2. Don’t forget your own gender: When I insisted that I hear my landlady’s voice on the phone, she took about ten minutes to get me a phone number. When I called, a man with a scruffy voice and a distinctly not French accent answered. He didn’t speak English well, nor did he make much sense. First, he answered to the name of Caroline when I asked, saying “Yes, I just type to you!” Then he quickly–and brilliantly–amended by saying he was Caroline’s husband. It was a hilarious and wacky mixing of signals. I felt like I was talking to Robin Williams in Mrs. Doubtfire–you know, if Mrs. Doubtfire was an Albanian man trying to scam me out of $2500 and then sell me into sex slavery.
  3. Don’t forget that the little details matter (to your scammee): When I initially asked about how I’d get my key, Caroline said that she would send it to me by mail. But that excuse seemed strange on the Tuesday before the Friday I was meant to leave. When I pressed her about how she would get me the key and whether she could send it to the doorman of her apartment instead, she responded, “That’s not important, don’t worry about the keys!” Caroline, don’t admit you’re robbing me before I figure it out. It’s rude.
  4. Don’t forget your time zone: “She is reading. In library. She cannot talk. Only me,” Caroline’s husband cleverly replied to my mother’s demands to speak to his wife. And he would’ve gotten away with it, too, if it weren’t for you meddlin’ kids. And by “you meddlin’ kids,” I mean my mother, me, and our basic grasp of arithmetic. We realized that it was 6:30 am in London at the time (where my scammers allegedly were), and then Google told us that no libraries in London open before 9 am. For the first time [in the history of ever EVER], I am thankful to a library for its hours.
  5. Don’t use your mother as a scape goat: After I turned down the apartment, my landlady begged via gchat, “Oh my GOD! Don’t do this to me! I already told my mother. Do not disgrace me!” AHA! French mothers don’t care about the disgrace of their children. I know for a fact that they’re much too busy smoking, drinking, contemplating their underarm hair and generally sexing it up to notice they even have kids. Thanks again for the tip, Princeton education!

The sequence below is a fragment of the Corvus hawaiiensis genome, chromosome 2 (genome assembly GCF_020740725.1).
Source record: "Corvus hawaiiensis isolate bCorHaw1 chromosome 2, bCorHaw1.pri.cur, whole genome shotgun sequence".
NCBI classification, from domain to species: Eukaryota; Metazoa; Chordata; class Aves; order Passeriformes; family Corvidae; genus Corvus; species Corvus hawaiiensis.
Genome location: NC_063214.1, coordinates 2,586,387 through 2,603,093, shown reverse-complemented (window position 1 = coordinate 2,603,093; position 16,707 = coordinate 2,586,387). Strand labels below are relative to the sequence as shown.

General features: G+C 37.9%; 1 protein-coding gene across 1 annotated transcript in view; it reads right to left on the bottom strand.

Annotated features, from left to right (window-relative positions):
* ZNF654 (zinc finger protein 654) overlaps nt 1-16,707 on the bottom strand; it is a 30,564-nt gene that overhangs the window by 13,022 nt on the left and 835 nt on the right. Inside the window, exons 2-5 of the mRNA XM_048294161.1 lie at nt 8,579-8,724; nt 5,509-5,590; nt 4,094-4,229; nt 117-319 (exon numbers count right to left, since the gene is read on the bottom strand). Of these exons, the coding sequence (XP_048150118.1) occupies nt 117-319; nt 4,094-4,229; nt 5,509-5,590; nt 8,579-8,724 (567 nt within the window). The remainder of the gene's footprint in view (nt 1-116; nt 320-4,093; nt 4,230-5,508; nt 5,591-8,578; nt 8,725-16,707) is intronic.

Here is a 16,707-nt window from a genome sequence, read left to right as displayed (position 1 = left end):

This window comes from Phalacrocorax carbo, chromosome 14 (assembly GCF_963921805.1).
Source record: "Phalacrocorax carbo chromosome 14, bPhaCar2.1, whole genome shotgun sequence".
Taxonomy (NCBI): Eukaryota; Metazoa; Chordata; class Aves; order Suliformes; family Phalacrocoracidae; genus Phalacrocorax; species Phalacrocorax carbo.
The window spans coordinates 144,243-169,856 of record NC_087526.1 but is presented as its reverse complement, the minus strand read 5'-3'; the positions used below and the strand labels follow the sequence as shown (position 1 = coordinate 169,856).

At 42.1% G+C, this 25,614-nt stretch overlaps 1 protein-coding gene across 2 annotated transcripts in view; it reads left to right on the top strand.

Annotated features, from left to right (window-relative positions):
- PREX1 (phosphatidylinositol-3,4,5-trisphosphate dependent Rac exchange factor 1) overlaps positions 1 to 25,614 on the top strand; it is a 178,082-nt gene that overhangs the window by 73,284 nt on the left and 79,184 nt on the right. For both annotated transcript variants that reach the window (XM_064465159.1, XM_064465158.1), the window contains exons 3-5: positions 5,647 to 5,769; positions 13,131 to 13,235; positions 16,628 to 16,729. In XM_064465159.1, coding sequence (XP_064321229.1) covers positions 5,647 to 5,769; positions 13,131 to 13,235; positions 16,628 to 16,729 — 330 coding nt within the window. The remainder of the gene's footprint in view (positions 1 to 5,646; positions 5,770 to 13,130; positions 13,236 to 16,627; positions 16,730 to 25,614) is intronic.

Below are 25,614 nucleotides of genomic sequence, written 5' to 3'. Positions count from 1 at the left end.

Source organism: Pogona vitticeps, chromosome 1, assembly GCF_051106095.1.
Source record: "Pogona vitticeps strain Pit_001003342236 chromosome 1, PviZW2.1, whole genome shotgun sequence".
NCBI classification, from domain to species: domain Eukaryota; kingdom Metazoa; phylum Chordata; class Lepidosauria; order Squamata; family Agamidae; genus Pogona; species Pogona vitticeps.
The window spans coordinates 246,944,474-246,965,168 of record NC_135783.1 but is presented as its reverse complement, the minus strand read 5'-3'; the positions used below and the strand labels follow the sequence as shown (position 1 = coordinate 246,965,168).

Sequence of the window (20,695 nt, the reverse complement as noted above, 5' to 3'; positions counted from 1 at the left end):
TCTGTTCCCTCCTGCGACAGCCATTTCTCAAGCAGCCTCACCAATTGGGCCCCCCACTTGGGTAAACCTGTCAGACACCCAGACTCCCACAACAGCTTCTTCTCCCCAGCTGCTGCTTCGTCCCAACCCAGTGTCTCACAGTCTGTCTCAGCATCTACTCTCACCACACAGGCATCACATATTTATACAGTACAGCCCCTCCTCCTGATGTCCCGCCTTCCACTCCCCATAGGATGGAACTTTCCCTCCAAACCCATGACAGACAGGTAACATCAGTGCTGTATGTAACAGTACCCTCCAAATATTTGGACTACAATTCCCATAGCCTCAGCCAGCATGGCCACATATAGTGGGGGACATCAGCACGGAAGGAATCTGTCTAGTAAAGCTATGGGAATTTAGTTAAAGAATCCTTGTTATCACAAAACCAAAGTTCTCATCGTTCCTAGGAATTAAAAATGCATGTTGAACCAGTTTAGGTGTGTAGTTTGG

6. Don’t let Google maps give you away: Upon doing a Google search of my apartment’s street view, I saw that the place looked pretty legit. Lovely balconies above the main, stone door, and right next to an Indian spa. Ooh la la! Someone’s getting a foot massage this weekend! But something suspicious happened when I noticed that the spa didn’t have its own address. I Google-searched the spa and found out that it was…the same address as my apartment. When I brought this up to my landlady-man–in large part to amuse myself and watch him/her/it squirm–he/she/it responded by saying, “Oh, that’s the supermarket where you get all things you need!” “But it’s the address on the contract I signed. And it’s a spa.” “My mother rented out this space to them. I swear! …Do not disgrace me!”
  7. Don’t fit the exact description of what a scammer is: To be fair, I think my scammer was trying to throw me a bone here. Literally every Craigslist warning fit my guy’s description. Red flags include a landlord who’s “out of the country and needs the money wired,” a deal that is too good to be true, and refusal to meet face-to-face. Damn it, scammer! You’ve disgraced me!

Well, I’ve learned a lot today. Largely that listing a scammer’s errors is not even close to as satisfying as scammees think it will be. It really only makes them feel very, very dumb.

I feel very, very dumb. But at least I’m a dumby who’s still got her $2500, and who has a recorded gchat conversation reminiscent of the unveiling of a criminal at the end of a Sherlock Holmes book. Only, you know, with a lot more typos.

Posted in Life Lessons | 5 Comments

F U, China Pavillion.

Hai, blog! I know it’s been two months since I wrote on your face, but there’s a good reason. I haven’t thought of it yet, but when I do, boy howdy! Until then, I’ll give you a quick debriefing on my life since January and share some fun facts about a country my sister is pretty fond of.

Debrief: I turned 20, I got into an eating club called Princeton Tower Club (it’s fantastic, and I’m under contract to say no more than that, for serious), I starred in a play on campus called Recent Tragic Events and it was great, I had a torrid love affair with a certain star of Two and a Half Men, I proposed a musical to direct next year on campus (fingers crossed), I went to China for spring break to hang out with my parents, sister, and sister’s boyfriend, I’ve skipped four lectures since returning from China, and one of the facts I listed is a lie.*

Now on to some China facts. I figure since it’s unlikely that I’ll go back there–at least for a while–it’s worth sharing my perspective of the country. After all, Morgan does it all the time. Can’t be that hard. (Ooh, buuuuuuurn!)

::Knuckle crack:: Okay, let’s do this. WOO!

10 things about China that are freakin’ weird

  1. Baby pants: All babies under three years old have these slits in their pants that expose their ass cracks; these pants allow them to poop/pee/make tourists uncomfortable pretty much whenever they want. I know my sister mentioned this, either to me or on her blog, but I can’t express how weird it is to see. Luckily, I never actually saw a kid squatting on the sidewalk. I did, however, see a guy sitting on a bench, taking a nap by putting a towel over his head. He looked so peaceful…